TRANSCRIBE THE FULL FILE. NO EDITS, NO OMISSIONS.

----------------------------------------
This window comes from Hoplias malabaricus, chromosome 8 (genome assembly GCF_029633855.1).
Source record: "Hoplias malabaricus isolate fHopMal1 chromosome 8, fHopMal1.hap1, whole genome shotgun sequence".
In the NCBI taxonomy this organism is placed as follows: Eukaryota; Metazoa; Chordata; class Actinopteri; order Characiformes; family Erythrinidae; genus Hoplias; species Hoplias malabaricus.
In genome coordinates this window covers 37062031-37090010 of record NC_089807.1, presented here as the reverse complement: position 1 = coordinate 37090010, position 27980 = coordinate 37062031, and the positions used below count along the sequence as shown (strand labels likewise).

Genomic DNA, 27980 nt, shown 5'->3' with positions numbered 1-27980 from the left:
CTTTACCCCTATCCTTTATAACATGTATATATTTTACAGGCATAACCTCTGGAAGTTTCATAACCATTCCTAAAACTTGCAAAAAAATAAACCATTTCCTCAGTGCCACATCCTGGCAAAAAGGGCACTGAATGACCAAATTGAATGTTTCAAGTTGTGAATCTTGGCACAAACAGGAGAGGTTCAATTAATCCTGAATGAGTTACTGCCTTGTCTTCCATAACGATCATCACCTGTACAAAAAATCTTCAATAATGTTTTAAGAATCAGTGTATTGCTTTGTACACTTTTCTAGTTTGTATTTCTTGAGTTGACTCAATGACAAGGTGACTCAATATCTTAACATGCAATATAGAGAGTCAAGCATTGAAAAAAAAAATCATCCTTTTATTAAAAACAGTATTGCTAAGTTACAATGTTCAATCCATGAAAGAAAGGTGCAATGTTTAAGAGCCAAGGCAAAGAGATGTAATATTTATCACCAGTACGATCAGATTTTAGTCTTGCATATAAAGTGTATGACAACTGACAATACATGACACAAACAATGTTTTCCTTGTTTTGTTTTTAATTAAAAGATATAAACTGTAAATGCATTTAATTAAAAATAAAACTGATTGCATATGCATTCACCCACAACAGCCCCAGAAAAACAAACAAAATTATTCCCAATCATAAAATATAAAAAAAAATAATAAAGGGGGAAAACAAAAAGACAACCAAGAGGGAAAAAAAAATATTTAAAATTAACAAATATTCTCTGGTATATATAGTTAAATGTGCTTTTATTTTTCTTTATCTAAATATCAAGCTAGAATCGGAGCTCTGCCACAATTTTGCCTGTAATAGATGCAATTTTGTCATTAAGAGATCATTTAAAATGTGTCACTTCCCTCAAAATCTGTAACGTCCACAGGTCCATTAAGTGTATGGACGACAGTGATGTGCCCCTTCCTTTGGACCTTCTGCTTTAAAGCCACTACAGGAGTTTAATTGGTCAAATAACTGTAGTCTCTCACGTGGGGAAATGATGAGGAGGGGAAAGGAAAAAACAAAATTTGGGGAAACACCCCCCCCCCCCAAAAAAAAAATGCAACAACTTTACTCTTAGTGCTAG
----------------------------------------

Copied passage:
This window comes from Hoplias malabaricus, chromosome 8 (genome assembly GCF_029633855.1).
Source record: "Hoplias malabaricus isolate fHopMal1 chromosome 8, fHopMal1.hap1, whole genome shotgun sequence".
In the NCBI taxonomy this organism is placed as follows: Eukaryota; Metazoa; Chordata; class Actinopteri; order Characiformes; family Erythrinidae; genus Hoplias; species Hoplias malabaricus.
In genome coordinates this window covers 37062031-37090010 of record NC_089807.1, presented here as the reverse complement: position 1 = coordinate 37090010, position 27980 = coordinate 37062031, and the positions used below count along the sequence as shown (strand labels likewise).

Genomic DNA, 27980 nt, shown 5'->3' with positions numbered 1-27980 from the left:
CTTTACCCCTATCCTTTATAACATGTATATATTTTACAGGCATAACCTCTGGAAGTTTCATAACCATTCCTAAAACTTGCAAAAAAATAAACCATTTCCTCAGTGCCACATCCTGGCAAAAAGGGCACTGAATGACCAAATTGAATGTTTCAAGTTGTGAATCTTGGCACAAACAGGAGAGGTTCAATTAATCCTGAATGAGTTACTGCCTTGTCTTCCATAACGATCATCACCTGTACAAAAAATCTTCAATAATGTTTTAAGAATCAGTGTATTGCTTTGTACACTTTTCTAGTTTGTATTTCTTGAGTTGACTCAATGACAAGGTGACTCAATATCTTAACATGCAATATAGAGAGTCAAGCATTGAAAAAAAAAATCATCCTTTTATTAAAAACAGTATTGCTAAGTTACAATGTTCAATCCATGAAAGAAAGGTGCAATGTTTAAGAGCCAAGGCAAAGAGATGTAATATTTATCACCAGTACGATCAGATTTTAGTCTTGCATATAAAGTGTATGACAACTGACAATACATGACACAAACAATGTTTTCCTTGTTTTGTTTTTAATTAAAAGATATAAACTGTAAATGCATTTAATTAAAAATAAAACTGATTGCATATGCATTCACCCACAACAGCCCCAGAAAAACAAACAAAATTATTCCCAATCATAAAATATAAAAAAAAATAATAAAGGGGGAAAACAAAAAGACAACCAAGAGGGAAAAAAAAATATTTAAAATTAACAAATATTCTCTGGTATATATAGTTAAATGTGCTTTTATTTTTCTTTATCTAAATATCAAGCTAGAATCGGAGCTCTGCCACAATTTTGCCTGTAATAGATGCAATTTTGTCATTAAGAGATCATTTAAAATGTGTCACTTCCCTCAAAATCTGTAACGTCCACAGGTCCATTAAGTGTATGGACGACAGTGATGTGCCCCTTCCTTTGGACCTTCTGCTTTAAAGCCACTACAGGAGTTTAATTGGTCAAATAACTGTAGTCTCTCACGTGGGGAAATGATGAGGAGGGGAAAGGAAAAAACAAAATTTGGGGAAACACCCCCCCCCCCCAAAAAAAAAATGCAACAACTTTACTCTTAGTGCTAG